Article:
Is it possible or likely that we’ll have social unrest in the U.S?  Please leave a comment and let us know what you think.

Updates

This is also running over at Huffingtonpost, where it has over 1000 comments so far…

Maybe I should have said “United Kingdom” rather than “United States.”  But stay tuned, U.S. austerity measures have not been fully implemented yet…

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  1. Paul
    July 22, 2011 at 12:41 pm | #1

    Inequality? Limits on wealth and income. Mandates that certain % of GDP go to income–enforced by taxation. Guarantee medicare, education through college, housing as a right,
    and retirement as a right, guarantee a living wage as of right with the government as an employer of last resort. Eleven million jobs were created by the New Deal in a jiffy. Obama and the Republicrats can’t create any.

  2. Anon
    July 22, 2011 at 2:22 pm | #2

    As you already say, the legacy methods of organizing and doing activism have become ineffective for various reasons. This makes that people that are dissatisfied with the way things are run are feeling increasingly powerless.

    Still, worldwide unrest seems to be brewing. For an example, see the broad support of organizations like wikileaks and the recent waves of “hacktivism”. These are not so much aimed at inequality of wealth, but at the concentration of power currently forming. Much of which is made possible due to (surveillance) technology. In the long run, it will be interesting to see whether the current trend of having the power of the world’s information technology controlled by a smaller and smaller group of people is sustainable.

  3. Ted
    July 22, 2011 at 6:11 pm | #3

    I agree. As we continue to automate jobs at the current geometric rate, we equally need to have more social welfare from the government. Eventually, I hope, the governments become social democracies and then direct democracies. Otherwise I’m truly afraid of civil unrest on a grade scale.
    P.S. Machine learning is really taking off. Like at Microsoft’s Infer.NET website. They’re offering a simplified way to add machine learning to any software project: http://research.microsoft.com/en-us/um/cambridge/projects/infernet/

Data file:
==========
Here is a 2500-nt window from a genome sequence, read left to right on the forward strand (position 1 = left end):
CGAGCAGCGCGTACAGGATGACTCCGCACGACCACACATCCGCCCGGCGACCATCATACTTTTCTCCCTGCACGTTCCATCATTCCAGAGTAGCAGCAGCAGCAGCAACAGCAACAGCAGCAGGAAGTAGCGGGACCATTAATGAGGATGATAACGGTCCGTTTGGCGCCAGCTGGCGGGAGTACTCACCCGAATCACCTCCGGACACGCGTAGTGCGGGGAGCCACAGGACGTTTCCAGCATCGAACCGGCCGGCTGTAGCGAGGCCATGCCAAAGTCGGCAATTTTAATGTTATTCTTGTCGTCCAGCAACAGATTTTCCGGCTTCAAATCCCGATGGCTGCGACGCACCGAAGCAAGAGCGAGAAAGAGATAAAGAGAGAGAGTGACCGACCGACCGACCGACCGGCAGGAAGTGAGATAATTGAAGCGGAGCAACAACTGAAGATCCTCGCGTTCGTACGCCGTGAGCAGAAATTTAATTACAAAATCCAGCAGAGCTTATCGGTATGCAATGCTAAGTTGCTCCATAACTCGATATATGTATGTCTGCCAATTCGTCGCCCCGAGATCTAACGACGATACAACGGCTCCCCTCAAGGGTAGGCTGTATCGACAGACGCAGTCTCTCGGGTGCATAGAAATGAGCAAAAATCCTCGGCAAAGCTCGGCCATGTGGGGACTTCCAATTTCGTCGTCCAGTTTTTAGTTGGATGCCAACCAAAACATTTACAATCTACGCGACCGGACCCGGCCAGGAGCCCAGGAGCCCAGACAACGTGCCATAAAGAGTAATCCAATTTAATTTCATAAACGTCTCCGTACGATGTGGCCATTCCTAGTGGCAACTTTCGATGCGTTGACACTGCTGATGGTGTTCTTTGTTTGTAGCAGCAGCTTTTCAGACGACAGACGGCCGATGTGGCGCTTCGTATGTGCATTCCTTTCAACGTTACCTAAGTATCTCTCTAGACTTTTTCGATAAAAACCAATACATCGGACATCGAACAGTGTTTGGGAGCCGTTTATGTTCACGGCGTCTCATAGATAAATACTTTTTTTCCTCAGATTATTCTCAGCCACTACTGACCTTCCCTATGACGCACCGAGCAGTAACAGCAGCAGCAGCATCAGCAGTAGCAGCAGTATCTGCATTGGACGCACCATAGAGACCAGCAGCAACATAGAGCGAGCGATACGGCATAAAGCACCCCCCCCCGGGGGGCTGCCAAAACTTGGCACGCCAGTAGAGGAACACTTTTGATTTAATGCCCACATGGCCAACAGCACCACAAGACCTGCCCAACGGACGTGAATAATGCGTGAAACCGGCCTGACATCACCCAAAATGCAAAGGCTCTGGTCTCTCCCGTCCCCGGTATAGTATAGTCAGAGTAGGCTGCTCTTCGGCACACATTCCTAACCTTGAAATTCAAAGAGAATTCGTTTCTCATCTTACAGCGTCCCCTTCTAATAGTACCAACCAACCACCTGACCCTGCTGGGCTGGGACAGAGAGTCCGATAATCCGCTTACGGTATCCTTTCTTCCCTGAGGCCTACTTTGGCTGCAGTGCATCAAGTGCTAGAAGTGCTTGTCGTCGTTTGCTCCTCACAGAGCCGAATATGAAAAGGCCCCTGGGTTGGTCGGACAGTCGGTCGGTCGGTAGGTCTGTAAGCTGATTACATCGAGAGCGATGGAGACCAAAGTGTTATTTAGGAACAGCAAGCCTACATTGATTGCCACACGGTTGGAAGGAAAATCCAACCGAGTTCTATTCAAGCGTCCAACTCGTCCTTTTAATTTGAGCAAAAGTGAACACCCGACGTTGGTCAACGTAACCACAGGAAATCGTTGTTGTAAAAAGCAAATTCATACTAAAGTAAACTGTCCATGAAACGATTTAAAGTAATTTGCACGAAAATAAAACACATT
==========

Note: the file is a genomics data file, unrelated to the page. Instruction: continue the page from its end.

4. Daniel
    July 22, 2011 at 6:45 pm | #4

    I think it’s possible. As you state, there doesn’t seem to be anything happening to counter the forces of inequality. Obviously the future is impossible to predict with any kind of certainty, but as more and more people have less and less to lose then the risk of social chaos rises. Where is the breaking point in the U.S.? I hope we don’t find out, but our leaders seem determined to press the issue. Maybe when B of A or Citi needs another bailout? Maybe during the 2012 presidential campaign when nasty rhetoric and finger pointing escalates while unemployment is still above 9%?

  5. Septeus7
    July 22, 2011 at 7:01 pm | #5

    People in United State will accept increasing inequality even when it kills them as long as the genocide is slow enough. The entire policy of elites is to replace workers with machines and kill the landless American peasantry slow enough to that we won’t be able react because of the constantly confused by corporate media disinformation. It’s the Capitalist “great leap forward” i.e when Capital no longer needs labor and euthanizes the working classes.

    Unfortunately, American are incapable of admitting the truth of the situation. Either the 99.99% of planet murders the psychopaths that rule us with a iron rod of the price system within a controlled monetary market system or the 0.01% which make up the ruling class murder us.

    Until Americans understand you can’t regulate crime and the extreme inequality of the Capitalist is solely the result of theft, fraud, and force are the foundation of the system created for the psychopaths, by the psychopaths, and of the psychopaths and revolt violently and relentlessly.

    Once the psychopaths are either killed or imprisoned we must establish an technocratic system with an absolute physical wealth equality based solely on increasing the physical power of everyone to act in the universe and that objective physical standards alone defines freedom and all politics is replaced by simple and objective standard of universal housing, food, water, clothing, transport, medical care, etc…

    The entire culture must re-oriented around sharing the human experience and sharing consumption to developing the intellectual and emotional capacity of every individual as the basis for happiness and so idea of physical hoarding, power politics, and the psychopathic tendencies are treated as the diseases they are. Only when that vision is understood will and instituted will our nation become a true republic.